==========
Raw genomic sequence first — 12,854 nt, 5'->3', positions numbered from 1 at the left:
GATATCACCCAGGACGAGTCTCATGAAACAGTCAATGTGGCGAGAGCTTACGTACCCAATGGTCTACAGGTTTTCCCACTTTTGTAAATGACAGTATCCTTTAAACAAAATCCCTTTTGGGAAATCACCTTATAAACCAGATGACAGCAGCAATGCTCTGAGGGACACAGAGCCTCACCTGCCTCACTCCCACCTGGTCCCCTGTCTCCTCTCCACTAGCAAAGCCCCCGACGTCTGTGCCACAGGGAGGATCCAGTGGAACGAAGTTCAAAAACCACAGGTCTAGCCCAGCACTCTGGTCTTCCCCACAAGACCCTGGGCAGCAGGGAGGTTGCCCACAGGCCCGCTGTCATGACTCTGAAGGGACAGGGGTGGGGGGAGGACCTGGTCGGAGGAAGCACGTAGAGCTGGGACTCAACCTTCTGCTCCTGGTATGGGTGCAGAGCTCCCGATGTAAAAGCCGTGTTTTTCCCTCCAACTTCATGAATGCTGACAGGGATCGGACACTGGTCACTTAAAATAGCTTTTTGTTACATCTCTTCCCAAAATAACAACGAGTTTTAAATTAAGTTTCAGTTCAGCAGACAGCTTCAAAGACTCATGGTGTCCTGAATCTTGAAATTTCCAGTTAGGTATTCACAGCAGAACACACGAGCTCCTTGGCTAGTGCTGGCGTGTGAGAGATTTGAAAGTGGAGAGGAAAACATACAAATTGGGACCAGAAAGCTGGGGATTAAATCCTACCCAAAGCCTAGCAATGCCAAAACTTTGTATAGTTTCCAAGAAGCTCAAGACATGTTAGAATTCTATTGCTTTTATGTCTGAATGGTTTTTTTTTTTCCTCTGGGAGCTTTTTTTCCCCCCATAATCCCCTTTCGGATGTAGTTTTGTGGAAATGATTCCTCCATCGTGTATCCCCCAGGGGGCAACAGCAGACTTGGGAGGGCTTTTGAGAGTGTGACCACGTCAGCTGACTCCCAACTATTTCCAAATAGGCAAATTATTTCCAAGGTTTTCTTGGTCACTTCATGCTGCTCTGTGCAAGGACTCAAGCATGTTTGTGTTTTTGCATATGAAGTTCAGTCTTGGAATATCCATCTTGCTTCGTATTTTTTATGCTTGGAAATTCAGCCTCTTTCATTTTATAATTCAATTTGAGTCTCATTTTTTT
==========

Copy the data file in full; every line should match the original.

Raw genomic sequence first — 12,854 nt, 5'->3', positions numbered from 1 at the left:
GATATCACCCAGGACGAGTCTCATGAAACAGTCAATGTGGCGAGAGCTTACGTACCCAATGGTCTACAGGTTTTCCCACTTTTGTAAATGACAGTATCCTTTAAACAAAATCCCTTTTGGGAAATCACCTTATAAACCAGATGACAGCAGCAATGCTCTGAGGGACACAGAGCCTCACCTGCCTCACTCCCACCTGGTCCCCTGTCTCCTCTCCACTAGCAAAGCCCCCGACGTCTGTGCCACAGGGAGGATCCAGTGGAACGAAGTTCAAAAACCACAGGTCTAGCCCAGCACTCTGGTCTTCCCCACAAGACCCTGGGCAGCAGGGAGGTTGCCCACAGGCCCGCTGTCATGACTCTGAAGGGACAGGGGTGGGGGGAGGACCTGGTCGGAGGAAGCACGTAGAGCTGGGACTCAACCTTCTGCTCCTGGTATGGGTGCAGAGCTCCCGATGTAAAAGCCGTGTTTTTCCCTCCAACTTCATGAATGCTGACAGGGATCGGACACTGGTCACTTAAAATAGCTTTTTGTTACATCTCTTCCCAAAATAACAACGAGTTTTAAATTAAGTTTCAGTTCAGCAGACAGCTTCAAAGACTCATGGTGTCCTGAATCTTGAAATTTCCAGTTAGGTATTCACAGCAGAACACACGAGCTCCTTGGCTAGTGCTGGCGTGTGAGAGATTTGAAAGTGGAGAGGAAAACATACAAATTGGGACCAGAAAGCTGGGGATTAAATCCTACCCAAAGCCTAGCAATGCCAAAACTTTGTATAGTTTCCAAGAAGCTCAAGACATGTTAGAATTCTATTGCTTTTATGTCTGAATGGTTTTTTTTTTTCCTCTGGGAGCTTTTTTTCCCCCCATAATCCCCTTTCGGATGTAGTTTTGTGGAAATGATTCCTCCATCGTGTATCCCCCAGGGGGCAACAGCAGACTTGGGAGGGCTTTTGAGAGTGTGACCACGTCAGCTGACTCCCAACTATTTCCAAATAGGCAAATTATTTCCAAGGTTTTCTTGGTCACTTCATGCTGCTCTGTGCAAGGACTCAAGCATGTTTGTGTTTTTGCATATGAAGTTCAGTCTTGGAATATCCATCTTGCTTCGTATTTTTTATGCTTGGAAATTCAGCCTCTTTCATTTTATAATTCAATTTGAGTCTCATTTTTTT